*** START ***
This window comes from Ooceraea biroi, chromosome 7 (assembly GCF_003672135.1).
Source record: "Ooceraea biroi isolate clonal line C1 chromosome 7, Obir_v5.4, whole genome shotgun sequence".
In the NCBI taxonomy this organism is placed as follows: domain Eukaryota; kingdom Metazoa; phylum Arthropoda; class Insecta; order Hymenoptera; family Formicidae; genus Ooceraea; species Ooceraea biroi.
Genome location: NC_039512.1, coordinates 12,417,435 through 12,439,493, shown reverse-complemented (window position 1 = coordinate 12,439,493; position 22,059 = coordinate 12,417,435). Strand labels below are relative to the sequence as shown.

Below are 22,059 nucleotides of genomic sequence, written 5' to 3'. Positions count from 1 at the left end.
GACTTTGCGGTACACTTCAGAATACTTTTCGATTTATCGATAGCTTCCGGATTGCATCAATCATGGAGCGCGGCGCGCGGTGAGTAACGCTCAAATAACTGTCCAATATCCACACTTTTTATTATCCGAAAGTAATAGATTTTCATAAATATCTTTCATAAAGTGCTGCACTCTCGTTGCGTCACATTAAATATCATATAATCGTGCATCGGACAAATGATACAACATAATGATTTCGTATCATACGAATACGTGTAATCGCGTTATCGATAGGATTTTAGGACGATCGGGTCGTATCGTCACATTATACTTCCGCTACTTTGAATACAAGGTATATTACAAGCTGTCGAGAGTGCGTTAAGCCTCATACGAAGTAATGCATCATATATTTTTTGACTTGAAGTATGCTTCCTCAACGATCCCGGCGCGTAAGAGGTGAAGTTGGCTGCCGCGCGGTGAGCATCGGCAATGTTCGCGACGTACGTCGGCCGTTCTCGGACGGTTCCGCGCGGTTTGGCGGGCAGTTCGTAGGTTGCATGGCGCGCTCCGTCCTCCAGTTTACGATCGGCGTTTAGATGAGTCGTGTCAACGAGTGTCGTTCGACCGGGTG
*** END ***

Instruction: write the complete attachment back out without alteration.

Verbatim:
This window comes from Ooceraea biroi, chromosome 7 (assembly GCF_003672135.1).
Source record: "Ooceraea biroi isolate clonal line C1 chromosome 7, Obir_v5.4, whole genome shotgun sequence".
In the NCBI taxonomy this organism is placed as follows: domain Eukaryota; kingdom Metazoa; phylum Arthropoda; class Insecta; order Hymenoptera; family Formicidae; genus Ooceraea; species Ooceraea biroi.
Genome location: NC_039512.1, coordinates 12,417,435 through 12,439,493, shown reverse-complemented (window position 1 = coordinate 12,439,493; position 22,059 = coordinate 12,417,435). Strand labels below are relative to the sequence as shown.

Below are 22,059 nucleotides of genomic sequence, written 5' to 3'. Positions count from 1 at the left end.
GACTTTGCGGTACACTTCAGAATACTTTTCGATTTATCGATAGCTTCCGGATTGCATCAATCATGGAGCGCGGCGCGCGGTGAGTAACGCTCAAATAACTGTCCAATATCCACACTTTTTATTATCCGAAAGTAATAGATTTTCATAAATATCTTTCATAAAGTGCTGCACTCTCGTTGCGTCACATTAAATATCATATAATCGTGCATCGGACAAATGATACAACATAATGATTTCGTATCATACGAATACGTGTAATCGCGTTATCGATAGGATTTTAGGACGATCGGGTCGTATCGTCACATTATACTTCCGCTACTTTGAATACAAGGTATATTACAAGCTGTCGAGAGTGCGTTAAGCCTCATACGAAGTAATGCATCATATATTTTTTGACTTGAAGTATGCTTCCTCAACGATCCCGGCGCGTAAGAGGTGAAGTTGGCTGCCGCGCGGTGAGCATCGGCAATGTTCGCGACGTACGTCGGCCGTTCTCGGACGGTTCCGCGCGGTTTGGCGGGCAGTTCGTAGGTTGCATGGCGCGCTCCGTCCTCCAGTTTACGATCGGCGTTTAGATGAGTCGTGTCAACGAGTGTCGTTCGACCGGGTG